"The apartment isn’t much, stiff wallpaper frayed along the stairwell where hands have passed over it during every ascent and descent since its erection in the fifties, rips visible under the pale spark of a grimy lamp that hangs in the corridor, always rocking with a steady creak-pop-creak, though I’ve never felt a breeze in this portion of the complex and the fixture is too high to touch . . ."
Houstonian and author Taylor Adel began her writing career (officially) with her first publication in 2016. The short story, "Drifter", appeared in the Five:2:One online literary magazine.
Ever since, she has continued writing shorts that vary between literary fiction, magical realism, horror, and more. Taylor Adel's stories have a tendency to draw from her southern roots, a culture bathed in blood and manners.
Makes for a great combination, wouldn't you say?
So, go on, take a read! Or learn more about the author's life, inspiration, and future goals.
A Little Bit About
What's Going Down in H-Town?
Due to Houston's participation in safe social distancing, there are no in-person events at this time. However, if you are not in a community critique group, now is the perfect opportunity to reach out and join and local gathering. Many groups are still taking place via Zoom, Google Meets, etc.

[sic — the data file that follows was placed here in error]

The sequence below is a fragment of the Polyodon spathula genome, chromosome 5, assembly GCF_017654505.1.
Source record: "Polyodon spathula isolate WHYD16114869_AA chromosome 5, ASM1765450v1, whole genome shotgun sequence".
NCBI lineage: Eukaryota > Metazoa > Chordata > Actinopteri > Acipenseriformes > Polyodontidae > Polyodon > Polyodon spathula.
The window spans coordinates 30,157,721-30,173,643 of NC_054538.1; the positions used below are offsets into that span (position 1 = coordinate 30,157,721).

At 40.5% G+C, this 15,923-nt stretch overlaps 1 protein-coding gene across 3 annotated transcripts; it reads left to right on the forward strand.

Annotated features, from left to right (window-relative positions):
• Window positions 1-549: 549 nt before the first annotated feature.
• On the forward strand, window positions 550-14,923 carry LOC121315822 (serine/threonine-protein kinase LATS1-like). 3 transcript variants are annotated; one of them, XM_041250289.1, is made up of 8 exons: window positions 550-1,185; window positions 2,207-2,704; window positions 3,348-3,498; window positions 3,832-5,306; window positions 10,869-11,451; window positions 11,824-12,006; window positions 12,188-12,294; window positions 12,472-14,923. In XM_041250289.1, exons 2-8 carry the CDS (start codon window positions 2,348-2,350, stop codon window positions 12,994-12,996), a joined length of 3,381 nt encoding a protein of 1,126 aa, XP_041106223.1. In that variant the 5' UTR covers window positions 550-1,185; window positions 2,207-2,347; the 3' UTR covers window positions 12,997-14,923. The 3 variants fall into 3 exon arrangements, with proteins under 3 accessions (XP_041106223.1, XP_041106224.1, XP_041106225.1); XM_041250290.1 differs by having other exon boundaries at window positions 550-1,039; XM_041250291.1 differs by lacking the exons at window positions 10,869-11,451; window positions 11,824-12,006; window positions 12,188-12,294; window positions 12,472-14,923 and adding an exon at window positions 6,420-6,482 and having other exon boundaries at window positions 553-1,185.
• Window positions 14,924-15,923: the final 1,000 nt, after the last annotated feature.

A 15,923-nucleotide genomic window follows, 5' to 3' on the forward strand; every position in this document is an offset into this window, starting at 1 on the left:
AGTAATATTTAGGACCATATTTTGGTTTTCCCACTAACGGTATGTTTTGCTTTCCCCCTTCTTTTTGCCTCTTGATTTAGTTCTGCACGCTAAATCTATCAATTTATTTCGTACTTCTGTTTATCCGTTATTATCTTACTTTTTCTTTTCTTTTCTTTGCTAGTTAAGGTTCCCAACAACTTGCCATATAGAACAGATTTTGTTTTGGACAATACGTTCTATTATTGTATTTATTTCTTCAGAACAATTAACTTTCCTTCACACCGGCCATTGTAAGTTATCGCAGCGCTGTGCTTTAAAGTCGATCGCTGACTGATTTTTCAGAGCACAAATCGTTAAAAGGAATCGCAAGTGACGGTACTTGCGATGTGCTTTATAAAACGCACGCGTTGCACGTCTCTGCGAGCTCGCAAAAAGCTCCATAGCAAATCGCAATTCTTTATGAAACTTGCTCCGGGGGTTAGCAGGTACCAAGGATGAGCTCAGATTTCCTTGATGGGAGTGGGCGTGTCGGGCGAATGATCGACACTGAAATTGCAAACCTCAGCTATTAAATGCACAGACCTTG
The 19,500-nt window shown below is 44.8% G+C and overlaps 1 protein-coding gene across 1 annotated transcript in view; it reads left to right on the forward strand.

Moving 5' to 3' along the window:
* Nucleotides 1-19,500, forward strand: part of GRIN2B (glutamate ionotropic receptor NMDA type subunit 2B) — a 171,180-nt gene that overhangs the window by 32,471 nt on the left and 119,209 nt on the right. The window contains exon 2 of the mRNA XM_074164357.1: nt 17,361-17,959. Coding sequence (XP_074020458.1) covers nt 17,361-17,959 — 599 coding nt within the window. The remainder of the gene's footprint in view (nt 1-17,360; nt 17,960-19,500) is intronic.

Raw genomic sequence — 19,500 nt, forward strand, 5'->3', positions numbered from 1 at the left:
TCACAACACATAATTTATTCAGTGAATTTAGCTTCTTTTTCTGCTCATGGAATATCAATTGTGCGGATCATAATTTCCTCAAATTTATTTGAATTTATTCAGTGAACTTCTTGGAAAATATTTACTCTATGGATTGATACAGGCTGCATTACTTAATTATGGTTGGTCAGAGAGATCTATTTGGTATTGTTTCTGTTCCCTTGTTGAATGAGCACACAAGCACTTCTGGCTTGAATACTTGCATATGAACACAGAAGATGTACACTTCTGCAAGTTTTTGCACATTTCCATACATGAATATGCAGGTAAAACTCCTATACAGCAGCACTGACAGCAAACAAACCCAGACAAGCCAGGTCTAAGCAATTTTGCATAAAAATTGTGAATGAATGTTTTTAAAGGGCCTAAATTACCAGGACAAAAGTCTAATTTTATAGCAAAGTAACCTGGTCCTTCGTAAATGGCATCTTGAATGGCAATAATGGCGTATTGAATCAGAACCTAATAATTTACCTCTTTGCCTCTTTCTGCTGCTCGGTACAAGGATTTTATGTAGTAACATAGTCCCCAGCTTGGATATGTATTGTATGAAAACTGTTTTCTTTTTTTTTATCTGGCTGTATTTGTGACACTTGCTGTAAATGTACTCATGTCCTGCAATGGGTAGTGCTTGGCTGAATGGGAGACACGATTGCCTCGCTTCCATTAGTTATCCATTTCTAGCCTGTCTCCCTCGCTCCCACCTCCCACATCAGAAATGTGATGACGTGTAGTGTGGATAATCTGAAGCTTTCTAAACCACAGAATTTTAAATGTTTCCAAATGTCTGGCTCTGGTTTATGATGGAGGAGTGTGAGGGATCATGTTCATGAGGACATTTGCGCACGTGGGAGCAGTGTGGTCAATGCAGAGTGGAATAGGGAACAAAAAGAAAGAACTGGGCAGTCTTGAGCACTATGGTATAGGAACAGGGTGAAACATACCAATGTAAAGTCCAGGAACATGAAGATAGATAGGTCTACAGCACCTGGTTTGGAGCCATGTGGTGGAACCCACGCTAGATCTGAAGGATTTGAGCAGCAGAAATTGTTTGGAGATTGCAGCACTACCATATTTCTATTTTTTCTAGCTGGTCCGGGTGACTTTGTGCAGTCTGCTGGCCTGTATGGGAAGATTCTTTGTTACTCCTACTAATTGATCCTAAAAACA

Keep writing and stay motivated!
Despite the misconception of the "struggling, isolated artist", many writers depend upon a change of scenery to gather inspiration or avoid distractions. Now that we're spending so much time in one place, our Muse might be harder to find.
To keep yourself motivated, find a writing buddy! Keep count of one another's daily or weekly words written, send different warm-up prompts, and video chat for a virtual write-in.
Story Spotlight: "Foxy"
"Walking to the keg, I feel their eyes. The predators. The ones that come before the scavengers, teeth bared and fangs dripping as they assess the most efficient way to end the life before them. I play dead, filling a new glass and pretending I can’t hear the hissing as they flick their tongues.
Slut, they whisper. Whore, they snigger amongst themselves, forming a tight and impenetrable circle for protection. The waitresses cluster together, examining my every move, judging my appearance, waiting for me to stumble so they can pounce. The vultures were easy enough to fend off—at least while I was alive."
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I'd love to hear from you about writing or my publications!